The Creature Feature: Crawl – Damn, Crawl. I didn’t know you had it in you. I expected this film to be the gator in a crawl space equivalent of the tale of outlasting and surviving one of nature’s greatest hunters that The Shallows was for that great white shark. Simple and direct, zigzagging its way between moments of quiet tension wondering where the threat will be coming from, and then barely escaping the jaws of said threat, which just so happens to be an insatiable, murderous “monster.” And it is definitely that, but once Kaya Scodelario makes her way under the house and the outmaneuvering begins, the film makes an unexpected choice that upped my excitement levels exponentially. And it kept making more and more unexpected choices that furthered my giddiness and surprise at just how willing the film was to embrace the creature feature genre and scale up accordingly. Often outlandish, full of cheesy dialog, unnecessary character drama, and dumb “keep the movie going” decisions, but always entertaining. Like a high quality SyFy Channel film!
The Reboot: Child’s Play – As someone who has no connection to the Chucky series past seeing part of one of the films after trick or treating years ago, I was actually looking forward to the reboot and its change of direction towards a doll being inhabited by a murderous AI over the more outlandish serial killer possession. Unfortunately, it was with the doll’s programming where everything eventually began to fall apart, moving away from the simple humor spawned by the innate creepiness of a doll that is obsessed with the child it has “imprinted” on and doing everything in its power to make that child happy, to being a murder hungry doll with wavering motivation. There are a couple scenes in the middle of the film where the character loses itself – one in which Chucky plays a recording to purposefully hurt Andy while he’s trying to sleep, and another in which the desire for carnage wins out over the one track mind of the obsessed doll – and unfortunately the movie never really recovers after that. Which is a shame, because the stalker-esque story really had promise, wavering tone and all.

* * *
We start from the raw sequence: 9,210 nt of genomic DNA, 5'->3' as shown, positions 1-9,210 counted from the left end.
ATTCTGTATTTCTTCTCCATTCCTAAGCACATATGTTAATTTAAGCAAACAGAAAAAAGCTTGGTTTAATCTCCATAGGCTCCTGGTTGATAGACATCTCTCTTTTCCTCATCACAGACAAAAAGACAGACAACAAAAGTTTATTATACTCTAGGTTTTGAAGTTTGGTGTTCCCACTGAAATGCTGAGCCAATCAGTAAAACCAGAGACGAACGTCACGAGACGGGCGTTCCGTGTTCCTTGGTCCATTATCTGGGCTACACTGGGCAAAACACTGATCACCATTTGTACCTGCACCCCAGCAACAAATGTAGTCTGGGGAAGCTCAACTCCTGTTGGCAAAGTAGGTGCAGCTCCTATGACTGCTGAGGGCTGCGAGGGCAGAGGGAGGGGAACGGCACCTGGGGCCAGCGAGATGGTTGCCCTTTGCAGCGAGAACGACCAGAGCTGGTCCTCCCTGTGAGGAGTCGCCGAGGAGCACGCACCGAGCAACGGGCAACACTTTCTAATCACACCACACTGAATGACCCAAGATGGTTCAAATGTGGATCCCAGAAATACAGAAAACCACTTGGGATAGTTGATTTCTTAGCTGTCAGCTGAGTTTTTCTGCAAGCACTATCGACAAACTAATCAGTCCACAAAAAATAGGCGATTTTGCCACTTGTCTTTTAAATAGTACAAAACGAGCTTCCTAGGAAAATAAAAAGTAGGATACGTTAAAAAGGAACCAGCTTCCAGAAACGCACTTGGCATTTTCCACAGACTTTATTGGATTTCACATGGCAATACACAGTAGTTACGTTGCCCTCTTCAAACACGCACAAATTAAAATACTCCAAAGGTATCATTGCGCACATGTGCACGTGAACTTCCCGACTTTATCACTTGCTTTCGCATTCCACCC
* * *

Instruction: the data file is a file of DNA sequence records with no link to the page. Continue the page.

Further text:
The Recommendation: The Blackcoat’s Daughter – When it comes to horror, the obvious Middle of the Row seatmate to turn to for recommendations is Ben. He’d already given me one pleasant surprise for the list with The Babysitter, so why not double down? …. In all fairness to Ben he did preface his “I’m curious what you’ll think” recommendation of The Blackcoat’s Daughter by saying that I’d probably hate it thanks to my aversion to most arthouse horror. And he was right. I was somewhat enjoying the slow burn in part because of the atmospheric, unsettling soundtrack and intrigue developing around these three characters and whatever the hell was happening at this boarding school at the start of winter break, but when I say it was a slow burn, I mean it was the slowest of burns. And then suddenly the whole lot of nothing turned into a whole lot of something that wasn’t for me. Worst of all, I couldn’t help but feel infuriated by a certain artistic choice made to purposefully mislead the audience. I’m not a fan of being lied to, especially when it creates a glaringly obvious and implausible element in the story elsewhere. I’ve since cooled down from the initial rage response, but I’m still not above calling a lot of the positive Blackcoat’s Daughter reviews I scrolled through on Letterboxd pretentious as F. This dumb dumb wants none of that nonsense.